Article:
I spent this afternoon doing some baking to be auctioned off for a special fundraising event tonight and I did a little of my own Christmas baking so it was tough to think about making something from the 1906 Berlin Cook Book. I finally settled on Apple Fritters since I didn’t make it to the market this morning. Besides there is snow on the ground and I’ve just come home from a walk in the brisk wintry air after eating all sorts of things at the Time and Talent Auction. The recipe is in a section called Fruits in Various Ways that doesn’t include the names of any recipe contributors.
I mixed up the batter as described in the recipe below. I like nutmeg so I grated about half a nutmeg into the batter. I peeled, cored, and chopped one and a half Spy apples. Spy is a good cooking apple that is a bit sour and stays firm when heated. While I prepared the apples I started heating the lard and took my usual precautions. The recipe says the batter should be “middling stiff” but mine seemed too thin so I added another cup of flour. Once the fat was hot I used a tablespoon to drop in the apple fritter batter. The fritters don’t become as brown as I expected and the fat needed to be hotter than usual. I drained the fritters in a colander and then sprinkled them with icing sugar before sampling.
The fritters are quick to prepare and cook. They don’t have any sugar so the apple flavour comes through and provides the only sweetness. The batter puffs up and remains soft rather than becoming crisp. Surprisingly the apple fritters taste good cold. Most of the doughnuts I’ve made are much better warm. The coating tastes a bit eggy for me but I think most people would like it. My choice of Spy apples seems to work well with this recipe. Adjust the amount of nutmeg for your taste or, as a modern cook, you could use cinnamon instead. I didn’t expect to like these fritters but overall they are good and think I’ll make them for my extended family over Christmas. Although this isn’t a recipe for “modern” apple fritters they seem to have time travelled quite well.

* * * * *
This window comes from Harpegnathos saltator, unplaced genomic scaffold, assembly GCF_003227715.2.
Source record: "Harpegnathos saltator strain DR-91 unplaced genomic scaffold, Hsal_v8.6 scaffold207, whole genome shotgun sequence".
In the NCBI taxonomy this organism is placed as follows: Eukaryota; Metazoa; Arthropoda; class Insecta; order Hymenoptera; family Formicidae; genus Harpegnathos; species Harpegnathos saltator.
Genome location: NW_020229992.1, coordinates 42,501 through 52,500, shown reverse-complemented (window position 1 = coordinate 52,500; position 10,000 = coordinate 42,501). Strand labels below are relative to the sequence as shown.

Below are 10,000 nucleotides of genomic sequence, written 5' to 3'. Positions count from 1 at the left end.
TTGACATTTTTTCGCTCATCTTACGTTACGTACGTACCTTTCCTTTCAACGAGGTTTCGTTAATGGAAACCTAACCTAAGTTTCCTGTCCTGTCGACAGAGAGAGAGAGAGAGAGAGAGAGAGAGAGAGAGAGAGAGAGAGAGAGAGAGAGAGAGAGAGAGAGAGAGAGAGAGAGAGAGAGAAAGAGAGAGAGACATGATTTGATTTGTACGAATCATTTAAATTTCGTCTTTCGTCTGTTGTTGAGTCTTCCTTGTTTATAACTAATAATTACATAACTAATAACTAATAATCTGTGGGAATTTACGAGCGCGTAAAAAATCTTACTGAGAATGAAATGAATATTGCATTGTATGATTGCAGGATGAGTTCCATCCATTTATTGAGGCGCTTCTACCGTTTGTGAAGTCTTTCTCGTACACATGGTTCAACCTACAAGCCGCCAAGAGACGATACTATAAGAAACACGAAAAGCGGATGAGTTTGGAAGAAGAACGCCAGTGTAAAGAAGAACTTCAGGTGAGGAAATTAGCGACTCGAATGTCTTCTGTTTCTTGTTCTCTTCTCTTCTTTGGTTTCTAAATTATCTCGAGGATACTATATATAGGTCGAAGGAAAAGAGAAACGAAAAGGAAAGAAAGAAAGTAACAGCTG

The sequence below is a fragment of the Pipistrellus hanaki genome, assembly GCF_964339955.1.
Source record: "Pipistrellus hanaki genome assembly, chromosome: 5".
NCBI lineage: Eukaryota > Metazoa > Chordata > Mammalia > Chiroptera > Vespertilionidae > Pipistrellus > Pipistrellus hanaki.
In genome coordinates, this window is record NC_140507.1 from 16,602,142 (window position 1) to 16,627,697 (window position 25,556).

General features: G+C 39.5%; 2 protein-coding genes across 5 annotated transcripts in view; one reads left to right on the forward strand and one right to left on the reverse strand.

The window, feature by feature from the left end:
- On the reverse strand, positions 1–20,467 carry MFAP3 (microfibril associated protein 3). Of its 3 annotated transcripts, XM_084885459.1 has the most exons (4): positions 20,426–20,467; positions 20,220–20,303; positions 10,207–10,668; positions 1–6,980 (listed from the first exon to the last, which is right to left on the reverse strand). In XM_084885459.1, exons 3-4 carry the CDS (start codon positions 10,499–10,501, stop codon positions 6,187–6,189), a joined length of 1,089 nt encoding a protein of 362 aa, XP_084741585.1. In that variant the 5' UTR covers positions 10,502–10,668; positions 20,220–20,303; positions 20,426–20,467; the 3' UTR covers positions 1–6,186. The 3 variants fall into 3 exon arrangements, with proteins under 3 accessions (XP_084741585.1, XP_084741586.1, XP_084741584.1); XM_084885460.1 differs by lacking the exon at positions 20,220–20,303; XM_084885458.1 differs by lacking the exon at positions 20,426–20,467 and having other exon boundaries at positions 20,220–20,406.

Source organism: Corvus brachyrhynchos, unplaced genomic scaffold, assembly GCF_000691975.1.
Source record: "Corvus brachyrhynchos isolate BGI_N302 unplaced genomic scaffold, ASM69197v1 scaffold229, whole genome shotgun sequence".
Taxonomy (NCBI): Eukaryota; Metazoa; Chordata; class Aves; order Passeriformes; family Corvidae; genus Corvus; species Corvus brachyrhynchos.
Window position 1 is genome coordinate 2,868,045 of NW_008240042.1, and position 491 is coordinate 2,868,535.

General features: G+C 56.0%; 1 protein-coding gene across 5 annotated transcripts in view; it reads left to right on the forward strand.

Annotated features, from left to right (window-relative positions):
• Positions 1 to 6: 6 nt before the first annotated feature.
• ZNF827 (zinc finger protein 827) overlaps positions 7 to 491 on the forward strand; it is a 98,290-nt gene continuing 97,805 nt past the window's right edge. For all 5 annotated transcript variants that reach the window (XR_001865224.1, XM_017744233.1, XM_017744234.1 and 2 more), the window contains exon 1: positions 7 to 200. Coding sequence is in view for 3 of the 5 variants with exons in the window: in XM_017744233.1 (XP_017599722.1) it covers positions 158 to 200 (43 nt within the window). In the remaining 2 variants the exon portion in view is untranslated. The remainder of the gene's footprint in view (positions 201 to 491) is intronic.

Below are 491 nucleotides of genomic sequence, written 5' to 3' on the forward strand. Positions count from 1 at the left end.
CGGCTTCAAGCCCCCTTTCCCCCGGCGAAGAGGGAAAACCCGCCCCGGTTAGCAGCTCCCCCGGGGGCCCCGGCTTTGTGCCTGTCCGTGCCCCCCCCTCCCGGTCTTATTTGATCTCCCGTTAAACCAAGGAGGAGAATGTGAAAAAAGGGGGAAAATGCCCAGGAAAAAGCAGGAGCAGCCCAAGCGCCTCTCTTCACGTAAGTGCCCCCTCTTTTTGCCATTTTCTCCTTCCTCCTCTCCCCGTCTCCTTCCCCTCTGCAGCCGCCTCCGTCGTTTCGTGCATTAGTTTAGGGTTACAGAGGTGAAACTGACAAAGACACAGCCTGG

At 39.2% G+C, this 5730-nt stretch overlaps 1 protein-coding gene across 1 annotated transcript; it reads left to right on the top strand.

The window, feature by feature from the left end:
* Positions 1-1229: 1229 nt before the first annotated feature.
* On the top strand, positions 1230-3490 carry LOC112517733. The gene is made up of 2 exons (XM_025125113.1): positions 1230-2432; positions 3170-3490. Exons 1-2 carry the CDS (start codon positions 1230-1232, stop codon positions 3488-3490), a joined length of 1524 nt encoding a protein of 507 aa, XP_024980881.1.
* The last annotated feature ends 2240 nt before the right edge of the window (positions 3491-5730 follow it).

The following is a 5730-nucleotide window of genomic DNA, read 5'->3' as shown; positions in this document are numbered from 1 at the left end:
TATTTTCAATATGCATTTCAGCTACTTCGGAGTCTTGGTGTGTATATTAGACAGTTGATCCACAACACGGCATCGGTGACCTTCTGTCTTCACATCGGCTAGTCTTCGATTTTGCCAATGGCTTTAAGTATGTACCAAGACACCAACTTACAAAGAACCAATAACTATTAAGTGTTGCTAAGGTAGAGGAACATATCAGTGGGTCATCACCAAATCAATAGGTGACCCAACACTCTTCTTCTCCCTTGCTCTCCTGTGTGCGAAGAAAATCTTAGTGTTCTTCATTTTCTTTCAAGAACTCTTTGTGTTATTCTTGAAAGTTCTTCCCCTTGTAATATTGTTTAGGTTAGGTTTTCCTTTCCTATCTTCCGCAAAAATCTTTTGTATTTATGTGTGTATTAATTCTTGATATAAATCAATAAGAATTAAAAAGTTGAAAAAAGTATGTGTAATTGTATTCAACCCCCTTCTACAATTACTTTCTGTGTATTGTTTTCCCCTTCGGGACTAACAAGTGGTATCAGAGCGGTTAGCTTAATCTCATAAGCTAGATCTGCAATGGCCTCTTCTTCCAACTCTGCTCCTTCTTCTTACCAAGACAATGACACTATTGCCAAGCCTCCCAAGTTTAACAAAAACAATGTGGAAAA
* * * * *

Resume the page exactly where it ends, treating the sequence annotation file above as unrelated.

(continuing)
One teacup of sifted flour, 1 teaspoon of baking powder, pinch of salt, 3 eggs, 1 teacup of milk. Sift flour, salt and baking powder together, add the eggs, well beaten, and the milk, 1/2 pint of chopped apples, and a little grated nutmeg. Mix into a middling stiff batter, drop from a spoon into piping hot lard and fry a delicate brown. As soon as the fritters are dipped out they should be laid away in a collandar [sic] to cool and dry off and then dusted with powdered sugar.